Impressing visitors

Jen and I went to the local Italian restaurant with her family last night to celebrate her mum's forthcoming birthday.

During the proceedings, one of Jen's brothers was telling us all about how he and his wife have show-towels in their bathrooms to impress visitors to the house. These towels aren't for actual use, he explained; they're just there for show.

The problem was, Jen's brother, like all her siblings, has a West Yorkshire accent. I have become pretty familiar with the accent over the years, but it still presents me with difficulties from time to time—as on this occasion. When Jen's brother said show-towels, I could have sworn blind that he actually said short owls. In the West Yorkshire dialect, the two phrases are homophones.

This simple misunderstanding got me thinking: wouldn't it be utterly awesome to keep a couple of owls in your bathroom, just to impress visitors? Well, I say just to impress visitors, but they would presumably keep any mice in check at the same time. Much better than a bloody cat at any rate. I'm thinking little owls or short-eared owls, obviously—nothing too fancy.

Thinking about it some more, having a pair of owls in your bathroom could help avoid potential embarrassment when you do have guests. If either of you needs to go to the loo, you could simply say, “I'm just off to feed the owls”—a really handy euphemism, I'm sure you'll agree.

Jen is always complaining that she never knows what to buy me for Christmas. Problem solved!

200% Owl

Twilight road

Owl Stump Bend.

About a mile from my house, there's a picturesque bend in the road with a three-foot-high tree stump that always reminds me of a giant owl. A very giant owl.

I was approaching this bend on my way home this evening, when a tawny owl [Strix aluco] flew in front of my car and landed on top of the public footpath sign at the side of the road. I slammed on my brakes and watched the bird in the car's headlights. It looked back at me for about 20 seconds, then flew up into the branches of a tree on the other side of the road.

I moved the car a bit closer and watched some more. Suddenly, a second tawny owl flew out of the darkness and attacked the first. After a brief altercation, the first owl flew off, and the second took its place on the branch.

Nowadays, owls are literally fighting each other to get a mention on Gruts.

See also:

Night Owl on the dawn shift

From Nature Cure by Richard Mabey (p.135):

The tawny owl's generic name is Sirix, Latin for witch, and there are stories of the Church burning owls for witchcraft in the Middle Ages…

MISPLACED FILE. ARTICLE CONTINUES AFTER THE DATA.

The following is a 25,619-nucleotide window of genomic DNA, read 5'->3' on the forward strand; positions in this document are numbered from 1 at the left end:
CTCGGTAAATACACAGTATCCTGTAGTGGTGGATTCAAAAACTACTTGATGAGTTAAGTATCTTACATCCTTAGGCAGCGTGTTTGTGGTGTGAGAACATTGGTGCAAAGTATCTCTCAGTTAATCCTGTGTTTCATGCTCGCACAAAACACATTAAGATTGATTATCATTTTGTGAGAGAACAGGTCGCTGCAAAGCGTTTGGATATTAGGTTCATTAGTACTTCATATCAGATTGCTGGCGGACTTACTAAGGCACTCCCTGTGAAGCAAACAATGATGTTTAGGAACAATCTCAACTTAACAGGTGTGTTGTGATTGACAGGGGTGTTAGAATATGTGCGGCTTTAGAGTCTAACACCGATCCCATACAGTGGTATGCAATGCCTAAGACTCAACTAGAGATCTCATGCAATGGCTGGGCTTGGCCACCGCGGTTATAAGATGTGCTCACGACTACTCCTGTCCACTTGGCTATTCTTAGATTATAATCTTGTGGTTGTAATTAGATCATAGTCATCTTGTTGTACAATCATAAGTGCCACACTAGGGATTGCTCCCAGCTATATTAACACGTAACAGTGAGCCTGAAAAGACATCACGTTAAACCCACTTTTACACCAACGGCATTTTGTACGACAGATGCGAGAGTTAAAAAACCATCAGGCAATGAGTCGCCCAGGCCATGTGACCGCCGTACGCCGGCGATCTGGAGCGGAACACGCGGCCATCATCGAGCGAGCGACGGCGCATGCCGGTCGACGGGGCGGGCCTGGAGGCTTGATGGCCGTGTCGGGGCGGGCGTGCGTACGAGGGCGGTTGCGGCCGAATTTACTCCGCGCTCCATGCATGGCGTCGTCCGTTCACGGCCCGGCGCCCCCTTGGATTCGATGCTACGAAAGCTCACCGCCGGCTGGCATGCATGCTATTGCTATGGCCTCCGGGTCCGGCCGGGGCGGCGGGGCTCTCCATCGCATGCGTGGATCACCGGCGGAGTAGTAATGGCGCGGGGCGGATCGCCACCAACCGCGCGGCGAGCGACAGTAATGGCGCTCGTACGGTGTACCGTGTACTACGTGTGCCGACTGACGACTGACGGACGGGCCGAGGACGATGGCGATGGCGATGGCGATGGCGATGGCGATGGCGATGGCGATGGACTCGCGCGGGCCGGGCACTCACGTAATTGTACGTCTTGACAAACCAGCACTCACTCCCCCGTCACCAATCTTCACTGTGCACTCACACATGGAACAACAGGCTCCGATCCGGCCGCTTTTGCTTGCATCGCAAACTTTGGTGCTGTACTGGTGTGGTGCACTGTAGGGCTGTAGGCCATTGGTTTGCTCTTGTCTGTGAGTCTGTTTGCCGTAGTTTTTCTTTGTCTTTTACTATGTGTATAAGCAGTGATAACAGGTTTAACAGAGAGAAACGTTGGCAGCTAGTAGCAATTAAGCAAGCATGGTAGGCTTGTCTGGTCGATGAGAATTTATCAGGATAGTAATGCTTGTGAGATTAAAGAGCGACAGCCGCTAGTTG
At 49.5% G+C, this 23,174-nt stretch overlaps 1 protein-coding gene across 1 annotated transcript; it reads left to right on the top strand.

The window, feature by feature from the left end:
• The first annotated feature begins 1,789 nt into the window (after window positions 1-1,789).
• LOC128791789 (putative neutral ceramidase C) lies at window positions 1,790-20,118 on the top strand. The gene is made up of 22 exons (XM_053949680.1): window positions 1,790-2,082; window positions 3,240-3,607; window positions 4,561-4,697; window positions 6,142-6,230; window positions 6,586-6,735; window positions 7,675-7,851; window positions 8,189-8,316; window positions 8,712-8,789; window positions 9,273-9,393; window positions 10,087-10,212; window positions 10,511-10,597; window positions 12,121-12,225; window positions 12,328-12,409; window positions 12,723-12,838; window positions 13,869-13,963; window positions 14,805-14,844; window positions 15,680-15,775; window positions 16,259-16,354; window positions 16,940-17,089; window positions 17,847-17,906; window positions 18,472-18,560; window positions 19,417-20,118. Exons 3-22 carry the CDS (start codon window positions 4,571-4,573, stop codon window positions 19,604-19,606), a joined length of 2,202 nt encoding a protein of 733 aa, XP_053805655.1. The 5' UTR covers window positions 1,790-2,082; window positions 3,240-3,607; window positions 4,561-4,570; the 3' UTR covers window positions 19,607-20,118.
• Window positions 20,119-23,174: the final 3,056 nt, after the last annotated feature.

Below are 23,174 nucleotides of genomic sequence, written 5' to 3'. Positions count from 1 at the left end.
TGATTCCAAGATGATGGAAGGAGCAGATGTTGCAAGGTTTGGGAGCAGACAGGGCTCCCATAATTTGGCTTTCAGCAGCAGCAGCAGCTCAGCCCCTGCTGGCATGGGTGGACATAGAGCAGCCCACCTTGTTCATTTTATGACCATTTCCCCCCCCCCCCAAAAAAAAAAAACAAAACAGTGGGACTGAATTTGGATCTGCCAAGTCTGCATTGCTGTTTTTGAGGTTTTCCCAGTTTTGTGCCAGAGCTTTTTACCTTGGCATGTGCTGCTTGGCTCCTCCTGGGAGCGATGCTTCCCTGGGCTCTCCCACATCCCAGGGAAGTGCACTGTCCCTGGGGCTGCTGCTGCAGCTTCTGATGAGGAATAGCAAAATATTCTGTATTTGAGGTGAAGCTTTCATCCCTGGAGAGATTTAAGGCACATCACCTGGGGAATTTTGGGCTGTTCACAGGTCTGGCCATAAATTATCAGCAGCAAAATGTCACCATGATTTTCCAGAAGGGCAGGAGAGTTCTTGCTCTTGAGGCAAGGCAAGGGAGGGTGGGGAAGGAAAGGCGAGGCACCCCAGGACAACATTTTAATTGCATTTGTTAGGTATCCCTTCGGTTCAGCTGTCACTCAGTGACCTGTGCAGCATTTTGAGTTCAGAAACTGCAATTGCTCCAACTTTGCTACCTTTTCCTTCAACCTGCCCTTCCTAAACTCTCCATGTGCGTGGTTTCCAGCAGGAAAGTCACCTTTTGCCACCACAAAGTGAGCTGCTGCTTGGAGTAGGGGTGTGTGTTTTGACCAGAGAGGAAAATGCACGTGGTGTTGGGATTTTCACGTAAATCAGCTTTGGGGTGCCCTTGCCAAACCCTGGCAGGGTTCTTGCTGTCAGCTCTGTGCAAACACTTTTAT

The above quote is taken from the final paragraph I read over breakfast this morning before I put on my coat and went to get the car out of the garage. As I stepped out of the door, a tawny owl flew across my path and headed off down the hill. I have heard it hooting for the last week or so, but this was the very first time I have seen a tawny owl in my garden.


I think you'll find it was.

2% Owl

Hitchin and I have very similar senses of humour. So much so that Jen finds it a bit spooky. She first realised this when she made some comment to Hitchin, and he made exactly the same obscure yet hysterically funny joke that I had made on hearing the same comment five minutes earlier. (OK, maybe it wasn't all that hysterically funny, but Hitchin and I both thought it was.)

Anyway, while we were staying with Hitchin and Soo last weekend, Celebrity Who Wants to be a Millionaire? was on the telly, and Edwina Curry was asked which is the heaviest flying bird of prey.

"The condor!" shouted Hitchin and I in unison, before the answers were even shown on the screen. We then had a discussion about whether this might be a trick question, as scavengers such as condors might not count as birds of prey, but decided that Celebrity Who Wants to be a Millionaire? probably wouldn't be that devious (or, more likely, that it would never have occurred to them in the first place).

"I think I'd better ask the audience," said the former junior minister for health, and Prime Minister's mistress. So the audience voted. The result: 98% Condor, 2% Owl.

Now 2% Owl is exactly the sort of phrase that Hitchin and I find incredibly funny: it's such a very small proportion, and such a very ordinary-sounding bird. So, for the rest of the weekend, we tried to slip the phrase two percent owl into the conversation whenever possible. You get the idea:

2% Owl

2% Owl (98% Fox).

  • "According to the nutritional information on the side of this box, these Cheerios are two percent owl!"
  • "Hey, you know that Keira Knightley? She's two percent owl! You'd never guess it to look at her!"
  • "Did you know that the population of Bolivia is two percent owl?"
  • …and so on.

So there's your new challenge, Gruts readers. I would like you to go out into the world and start slipping the phrase two percent owl into conversations wherever possible. But, to keep it funny, unlike me, you must never explain where the phrase came from.

See also: The Owl of Doom

The Owl of Doom

Every morning for the last five days, I've been woken by an owl hooting somewhere in the garden. As I've never heard an owl hooting anywhere in the garden before, I'm taking this to be some sort of sign. So, in honour of recent world events, I've decided to give my owl a name: either Saddam Hootsein, Co-lin Owl or Tawny Blair.